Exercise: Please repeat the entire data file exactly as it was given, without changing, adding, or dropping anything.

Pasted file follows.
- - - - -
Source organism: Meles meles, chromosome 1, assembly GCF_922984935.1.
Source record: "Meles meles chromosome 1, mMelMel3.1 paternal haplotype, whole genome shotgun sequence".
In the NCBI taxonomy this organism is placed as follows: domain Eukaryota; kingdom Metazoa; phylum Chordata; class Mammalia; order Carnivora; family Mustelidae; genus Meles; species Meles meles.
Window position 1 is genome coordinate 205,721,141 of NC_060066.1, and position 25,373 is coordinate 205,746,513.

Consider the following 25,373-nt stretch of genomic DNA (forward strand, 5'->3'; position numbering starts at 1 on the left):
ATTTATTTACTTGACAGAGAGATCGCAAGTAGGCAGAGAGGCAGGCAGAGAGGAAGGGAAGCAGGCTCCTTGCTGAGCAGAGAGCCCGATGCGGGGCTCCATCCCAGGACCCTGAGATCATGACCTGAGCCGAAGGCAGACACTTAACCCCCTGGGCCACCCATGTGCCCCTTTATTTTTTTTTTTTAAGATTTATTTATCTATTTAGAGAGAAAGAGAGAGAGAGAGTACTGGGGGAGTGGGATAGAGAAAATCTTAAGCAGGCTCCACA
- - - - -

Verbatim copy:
Source organism: Meles meles, chromosome 1, assembly GCF_922984935.1.
Source record: "Meles meles chromosome 1, mMelMel3.1 paternal haplotype, whole genome shotgun sequence".
In the NCBI taxonomy this organism is placed as follows: domain Eukaryota; kingdom Metazoa; phylum Chordata; class Mammalia; order Carnivora; family Mustelidae; genus Meles; species Meles meles.
Window position 1 is genome coordinate 205,721,141 of NC_060066.1, and position 25,373 is coordinate 205,746,513.

Consider the following 25,373-nt stretch of genomic DNA (forward strand, 5'->3'; position numbering starts at 1 on the left):
ATTTATTTACTTGACAGAGAGATCGCAAGTAGGCAGAGAGGCAGGCAGAGAGGAAGGGAAGCAGGCTCCTTGCTGAGCAGAGAGCCCGATGCGGGGCTCCATCCCAGGACCCTGAGATCATGACCTGAGCCGAAGGCAGACACTTAACCCCCTGGGCCACCCATGTGCCCCTTTATTTTTTTTTTTTAAGATTTATTTATCTATTTAGAGAGAAAGAGAGAGAGAGAGTACTGGGGGAGTGGGATAGAGAAAATCTTAAGCAGGCTCCACA